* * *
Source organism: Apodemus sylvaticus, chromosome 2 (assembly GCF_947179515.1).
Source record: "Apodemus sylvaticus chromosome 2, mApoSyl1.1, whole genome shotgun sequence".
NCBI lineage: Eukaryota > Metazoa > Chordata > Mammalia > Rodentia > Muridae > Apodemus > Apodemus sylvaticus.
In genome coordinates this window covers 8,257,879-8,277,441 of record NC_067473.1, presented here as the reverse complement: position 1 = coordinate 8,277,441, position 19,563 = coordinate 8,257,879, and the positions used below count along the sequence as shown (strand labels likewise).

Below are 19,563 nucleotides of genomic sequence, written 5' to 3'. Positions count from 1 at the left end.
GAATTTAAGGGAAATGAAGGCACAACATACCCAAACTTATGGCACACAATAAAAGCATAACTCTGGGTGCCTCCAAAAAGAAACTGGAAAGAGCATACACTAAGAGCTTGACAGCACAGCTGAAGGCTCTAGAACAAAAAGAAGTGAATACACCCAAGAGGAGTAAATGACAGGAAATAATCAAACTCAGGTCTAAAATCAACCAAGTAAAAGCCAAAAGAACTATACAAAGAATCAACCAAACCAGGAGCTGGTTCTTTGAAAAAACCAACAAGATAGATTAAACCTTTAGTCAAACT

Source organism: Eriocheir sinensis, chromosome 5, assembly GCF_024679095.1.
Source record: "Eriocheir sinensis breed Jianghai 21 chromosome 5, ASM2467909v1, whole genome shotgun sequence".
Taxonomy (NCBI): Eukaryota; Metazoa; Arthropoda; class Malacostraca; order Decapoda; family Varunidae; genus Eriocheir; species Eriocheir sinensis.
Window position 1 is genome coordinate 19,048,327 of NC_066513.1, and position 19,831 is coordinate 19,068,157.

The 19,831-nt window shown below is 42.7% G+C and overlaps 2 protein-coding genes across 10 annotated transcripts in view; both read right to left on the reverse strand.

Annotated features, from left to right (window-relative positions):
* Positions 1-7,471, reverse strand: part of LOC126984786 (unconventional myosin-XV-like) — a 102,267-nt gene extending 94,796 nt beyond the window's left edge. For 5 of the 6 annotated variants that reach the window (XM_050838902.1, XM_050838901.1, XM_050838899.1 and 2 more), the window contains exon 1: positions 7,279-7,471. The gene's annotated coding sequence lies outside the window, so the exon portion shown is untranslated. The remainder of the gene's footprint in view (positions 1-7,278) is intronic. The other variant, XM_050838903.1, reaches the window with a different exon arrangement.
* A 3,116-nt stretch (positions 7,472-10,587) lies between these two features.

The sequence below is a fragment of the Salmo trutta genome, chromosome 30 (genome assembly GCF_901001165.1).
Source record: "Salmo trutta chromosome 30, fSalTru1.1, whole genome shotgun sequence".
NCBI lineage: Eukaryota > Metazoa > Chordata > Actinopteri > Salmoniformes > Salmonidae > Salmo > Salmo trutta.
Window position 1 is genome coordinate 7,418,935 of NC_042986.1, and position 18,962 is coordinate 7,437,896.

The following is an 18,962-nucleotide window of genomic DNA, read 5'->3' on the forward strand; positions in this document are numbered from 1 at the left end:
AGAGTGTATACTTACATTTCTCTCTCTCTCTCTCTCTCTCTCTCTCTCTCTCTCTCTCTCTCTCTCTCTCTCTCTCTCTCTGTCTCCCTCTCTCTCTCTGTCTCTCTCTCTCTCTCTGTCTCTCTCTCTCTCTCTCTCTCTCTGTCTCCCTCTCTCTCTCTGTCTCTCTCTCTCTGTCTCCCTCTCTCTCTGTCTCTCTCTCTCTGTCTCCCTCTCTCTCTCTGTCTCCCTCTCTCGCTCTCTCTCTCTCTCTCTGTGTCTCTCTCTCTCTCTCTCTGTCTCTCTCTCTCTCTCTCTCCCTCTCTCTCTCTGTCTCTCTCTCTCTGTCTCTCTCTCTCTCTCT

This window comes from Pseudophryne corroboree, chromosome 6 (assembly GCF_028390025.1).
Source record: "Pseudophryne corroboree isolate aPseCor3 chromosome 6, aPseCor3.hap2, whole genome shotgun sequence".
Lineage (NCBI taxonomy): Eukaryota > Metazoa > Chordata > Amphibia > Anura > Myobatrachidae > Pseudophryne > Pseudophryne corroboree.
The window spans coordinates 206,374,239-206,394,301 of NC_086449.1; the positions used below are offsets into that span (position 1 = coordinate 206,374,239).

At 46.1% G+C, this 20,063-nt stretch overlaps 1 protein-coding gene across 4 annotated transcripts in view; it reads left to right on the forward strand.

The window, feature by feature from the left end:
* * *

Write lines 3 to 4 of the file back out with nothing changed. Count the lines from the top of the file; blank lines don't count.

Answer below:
NCBI lineage: Eukaryota > Metazoa > Chordata > Mammalia > Rodentia > Muridae > Apodemus > Apodemus sylvaticus.
In genome coordinates this window covers 8,257,879-8,277,441 of record NC_067473.1, presented here as the reverse complement: position 1 = coordinate 8,277,441, position 19,563 = coordinate 8,257,879, and the positions used below count along the sequence as shown (strand labels likewise).